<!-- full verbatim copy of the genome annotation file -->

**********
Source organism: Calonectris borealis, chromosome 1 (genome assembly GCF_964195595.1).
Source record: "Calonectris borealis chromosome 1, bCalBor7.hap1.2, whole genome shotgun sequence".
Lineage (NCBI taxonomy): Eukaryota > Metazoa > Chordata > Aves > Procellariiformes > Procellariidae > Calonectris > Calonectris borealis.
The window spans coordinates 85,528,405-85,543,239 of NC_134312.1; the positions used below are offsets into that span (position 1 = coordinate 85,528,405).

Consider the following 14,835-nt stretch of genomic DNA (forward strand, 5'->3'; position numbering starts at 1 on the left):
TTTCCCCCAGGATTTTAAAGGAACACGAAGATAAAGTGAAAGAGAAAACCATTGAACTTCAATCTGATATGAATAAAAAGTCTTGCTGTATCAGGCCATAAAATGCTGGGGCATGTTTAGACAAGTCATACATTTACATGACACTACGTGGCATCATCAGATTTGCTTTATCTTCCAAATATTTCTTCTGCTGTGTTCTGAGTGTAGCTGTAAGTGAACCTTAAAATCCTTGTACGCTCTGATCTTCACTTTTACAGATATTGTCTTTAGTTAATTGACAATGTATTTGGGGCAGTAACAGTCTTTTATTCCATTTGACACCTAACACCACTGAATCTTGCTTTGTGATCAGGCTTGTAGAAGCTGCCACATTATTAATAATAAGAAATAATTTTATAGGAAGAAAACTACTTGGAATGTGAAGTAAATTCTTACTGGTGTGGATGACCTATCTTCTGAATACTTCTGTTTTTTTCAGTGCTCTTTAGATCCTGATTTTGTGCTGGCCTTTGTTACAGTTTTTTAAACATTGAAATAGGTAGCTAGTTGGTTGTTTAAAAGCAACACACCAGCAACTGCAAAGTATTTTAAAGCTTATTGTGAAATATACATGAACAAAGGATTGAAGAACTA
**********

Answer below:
Source organism: Calonectris borealis, chromosome 1 (genome assembly GCF_964195595.1).
Source record: "Calonectris borealis chromosome 1, bCalBor7.hap1.2, whole genome shotgun sequence".
Lineage (NCBI taxonomy): Eukaryota > Metazoa > Chordata > Aves > Procellariiformes > Procellariidae > Calonectris > Calonectris borealis.
The window spans coordinates 85,528,405-85,543,239 of NC_134312.1; the positions used below are offsets into that span (position 1 = coordinate 85,528,405).

Consider the following 14,835-nt stretch of genomic DNA (forward strand, 5'->3'; position numbering starts at 1 on the left):
TTTCCCCCAGGATTTTAAAGGAACACGAAGATAAAGTGAAAGAGAAAACCATTGAACTTCAATCTGATATGAATAAAAAGTCTTGCTGTATCAGGCCATAAAATGCTGGGGCATGTTTAGACAAGTCATACATTTACATGACACTACGTGGCATCATCAGATTTGCTTTATCTTCCAAATATTTCTTCTGCTGTGTTCTGAGTGTAGCTGTAAGTGAACCTTAAAATCCTTGTACGCTCTGATCTTCACTTTTACAGATATTGTCTTTAGTTAATTGACAATGTATTTGGGGCAGTAACAGTCTTTTATTCCATTTGACACCTAACACCACTGAATCTTGCTTTGTGATCAGGCTTGTAGAAGCTGCCACATTATTAATAATAAGAAATAATTTTATAGGAAGAAAACTACTTGGAATGTGAAGTAAATTCTTACTGGTGTGGATGACCTATCTTCTGAATACTTCTGTTTTTTTCAGTGCTCTTTAGATCCTGATTTTGTGCTGGCCTTTGTTACAGTTTTTTAAACATTGAAATAGGTAGCTAGTTGGTTGTTTAAAAGCAACACACCAGCAACTGCAAAGTATTTTAAAGCTTATTGTGAAATATACATGAACAAAGGATTGAAGAACTA